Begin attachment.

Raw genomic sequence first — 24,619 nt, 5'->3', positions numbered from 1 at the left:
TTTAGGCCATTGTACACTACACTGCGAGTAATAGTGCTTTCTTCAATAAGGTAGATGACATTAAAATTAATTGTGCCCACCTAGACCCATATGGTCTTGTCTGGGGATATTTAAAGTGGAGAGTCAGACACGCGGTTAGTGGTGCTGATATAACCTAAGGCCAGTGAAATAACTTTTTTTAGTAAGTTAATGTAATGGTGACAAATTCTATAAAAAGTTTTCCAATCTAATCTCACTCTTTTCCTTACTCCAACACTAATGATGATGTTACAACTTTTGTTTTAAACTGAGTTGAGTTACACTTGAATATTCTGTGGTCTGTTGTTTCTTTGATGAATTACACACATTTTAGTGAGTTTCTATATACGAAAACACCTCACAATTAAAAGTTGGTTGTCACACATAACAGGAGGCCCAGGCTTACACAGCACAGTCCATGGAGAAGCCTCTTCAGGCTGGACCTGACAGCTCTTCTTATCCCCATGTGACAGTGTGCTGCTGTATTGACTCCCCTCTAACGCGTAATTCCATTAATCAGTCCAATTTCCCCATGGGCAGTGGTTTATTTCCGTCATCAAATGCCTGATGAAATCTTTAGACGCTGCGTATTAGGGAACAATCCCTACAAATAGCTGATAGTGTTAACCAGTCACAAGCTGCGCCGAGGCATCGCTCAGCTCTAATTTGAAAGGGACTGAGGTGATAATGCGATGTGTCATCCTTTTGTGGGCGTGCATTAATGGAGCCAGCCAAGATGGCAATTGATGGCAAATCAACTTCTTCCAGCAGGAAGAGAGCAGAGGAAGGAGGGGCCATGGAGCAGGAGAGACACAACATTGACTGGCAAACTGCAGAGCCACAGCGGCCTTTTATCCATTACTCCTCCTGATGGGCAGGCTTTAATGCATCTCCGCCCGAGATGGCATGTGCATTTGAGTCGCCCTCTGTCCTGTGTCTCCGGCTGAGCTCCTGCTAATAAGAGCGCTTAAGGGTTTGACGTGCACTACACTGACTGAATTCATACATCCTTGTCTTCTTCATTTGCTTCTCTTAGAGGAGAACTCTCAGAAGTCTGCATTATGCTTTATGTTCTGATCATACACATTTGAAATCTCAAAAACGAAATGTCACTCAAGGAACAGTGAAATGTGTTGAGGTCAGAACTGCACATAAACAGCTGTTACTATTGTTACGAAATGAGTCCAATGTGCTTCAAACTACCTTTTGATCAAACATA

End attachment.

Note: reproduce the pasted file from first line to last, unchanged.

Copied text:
Raw genomic sequence first — 24,619 nt, 5'->3', positions numbered from 1 at the left:
TTTAGGCCATTGTACACTACACTGCGAGTAATAGTGCTTTCTTCAATAAGGTAGATGACATTAAAATTAATTGTGCCCACCTAGACCCATATGGTCTTGTCTGGGGATATTTAAAGTGGAGAGTCAGACACGCGGTTAGTGGTGCTGATATAACCTAAGGCCAGTGAAATAACTTTTTTTAGTAAGTTAATGTAATGGTGACAAATTCTATAAAAAGTTTTCCAATCTAATCTCACTCTTTTCCTTACTCCAACACTAATGATGATGTTACAACTTTTGTTTTAAACTGAGTTGAGTTACACTTGAATATTCTGTGGTCTGTTGTTTCTTTGATGAATTACACACATTTTAGTGAGTTTCTATATACGAAAACACCTCACAATTAAAAGTTGGTTGTCACACATAACAGGAGGCCCAGGCTTACACAGCACAGTCCATGGAGAAGCCTCTTCAGGCTGGACCTGACAGCTCTTCTTATCCCCATGTGACAGTGTGCTGCTGTATTGACTCCCCTCTAACGCGTAATTCCATTAATCAGTCCAATTTCCCCATGGGCAGTGGTTTATTTCCGTCATCAAATGCCTGATGAAATCTTTAGACGCTGCGTATTAGGGAACAATCCCTACAAATAGCTGATAGTGTTAACCAGTCACAAGCTGCGCCGAGGCATCGCTCAGCTCTAATTTGAAAGGGACTGAGGTGATAATGCGATGTGTCATCCTTTTGTGGGCGTGCATTAATGGAGCCAGCCAAGATGGCAATTGATGGCAAATCAACTTCTTCCAGCAGGAAGAGAGCAGAGGAAGGAGGGGCCATGGAGCAGGAGAGACACAACATTGACTGGCAAACTGCAGAGCCACAGCGGCCTTTTATCCATTACTCCTCCTGATGGGCAGGCTTTAATGCATCTCCGCCCGAGATGGCATGTGCATTTGAGTCGCCCTCTGTCCTGTGTCTCCGGCTGAGCTCCTGCTAATAAGAGCGCTTAAGGGTTTGACGTGCACTACACTGACTGAATTCATACATCCTTGTCTTCTTCATTTGCTTCTCTTAGAGGAGAACTCTCAGAAGTCTGCATTATGCTTTATGTTCTGATCATACACATTTGAAATCTCAAAAACGAAATGTCACTCAAGGAACAGTGAAATGTGTTGAGGTCAGAACTGCACATAAACAGCTGTTACTATTGTTACGAAATGAGTCCAATGTGCTTCAAACTACCTTTTGATCAAACATA